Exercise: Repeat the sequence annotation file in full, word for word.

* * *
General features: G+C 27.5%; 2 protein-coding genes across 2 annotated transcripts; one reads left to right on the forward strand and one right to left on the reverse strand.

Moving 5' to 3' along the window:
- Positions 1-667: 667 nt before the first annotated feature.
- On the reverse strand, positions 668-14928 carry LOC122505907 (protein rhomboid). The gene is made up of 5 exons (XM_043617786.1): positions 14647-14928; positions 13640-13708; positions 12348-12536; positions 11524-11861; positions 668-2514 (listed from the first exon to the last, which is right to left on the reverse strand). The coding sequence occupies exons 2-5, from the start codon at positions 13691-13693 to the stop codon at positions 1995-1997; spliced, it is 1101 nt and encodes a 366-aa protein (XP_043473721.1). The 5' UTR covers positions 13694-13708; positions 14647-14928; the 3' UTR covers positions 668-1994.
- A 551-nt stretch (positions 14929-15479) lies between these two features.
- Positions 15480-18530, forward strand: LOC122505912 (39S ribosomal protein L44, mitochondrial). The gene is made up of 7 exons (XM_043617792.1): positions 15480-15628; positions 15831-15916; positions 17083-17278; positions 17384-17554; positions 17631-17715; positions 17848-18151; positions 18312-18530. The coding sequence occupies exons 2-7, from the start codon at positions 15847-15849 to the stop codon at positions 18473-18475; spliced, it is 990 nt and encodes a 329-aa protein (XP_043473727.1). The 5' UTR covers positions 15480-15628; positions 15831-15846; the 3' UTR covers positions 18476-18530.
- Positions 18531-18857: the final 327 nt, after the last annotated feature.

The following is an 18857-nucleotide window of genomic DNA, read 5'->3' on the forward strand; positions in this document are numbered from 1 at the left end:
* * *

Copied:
General features: G+C 27.5%; 2 protein-coding genes across 2 annotated transcripts; one reads left to right on the forward strand and one right to left on the reverse strand.

Moving 5' to 3' along the window:
- Positions 1-667: 667 nt before the first annotated feature.
- On the reverse strand, positions 668-14928 carry LOC122505907 (protein rhomboid). The gene is made up of 5 exons (XM_043617786.1): positions 14647-14928; positions 13640-13708; positions 12348-12536; positions 11524-11861; positions 668-2514 (listed from the first exon to the last, which is right to left on the reverse strand). The coding sequence occupies exons 2-5, from the start codon at positions 13691-13693 to the stop codon at positions 1995-1997; spliced, it is 1101 nt and encodes a 366-aa protein (XP_043473721.1). The 5' UTR covers positions 13694-13708; positions 14647-14928; the 3' UTR covers positions 668-1994.
- A 551-nt stretch (positions 14929-15479) lies between these two features.
- Positions 15480-18530, forward strand: LOC122505912 (39S ribosomal protein L44, mitochondrial). The gene is made up of 7 exons (XM_043617792.1): positions 15480-15628; positions 15831-15916; positions 17083-17278; positions 17384-17554; positions 17631-17715; positions 17848-18151; positions 18312-18530. The coding sequence occupies exons 2-7, from the start codon at positions 15847-15849 to the stop codon at positions 18473-18475; spliced, it is 990 nt and encodes a 329-aa protein (XP_043473727.1). The 5' UTR covers positions 15480-15628; positions 15831-15846; the 3' UTR covers positions 18476-18530.
- Positions 18531-18857: the final 327 nt, after the last annotated feature.

The following is an 18857-nucleotide window of genomic DNA, read 5'->3' on the forward strand; positions in this document are numbered from 1 at the left end: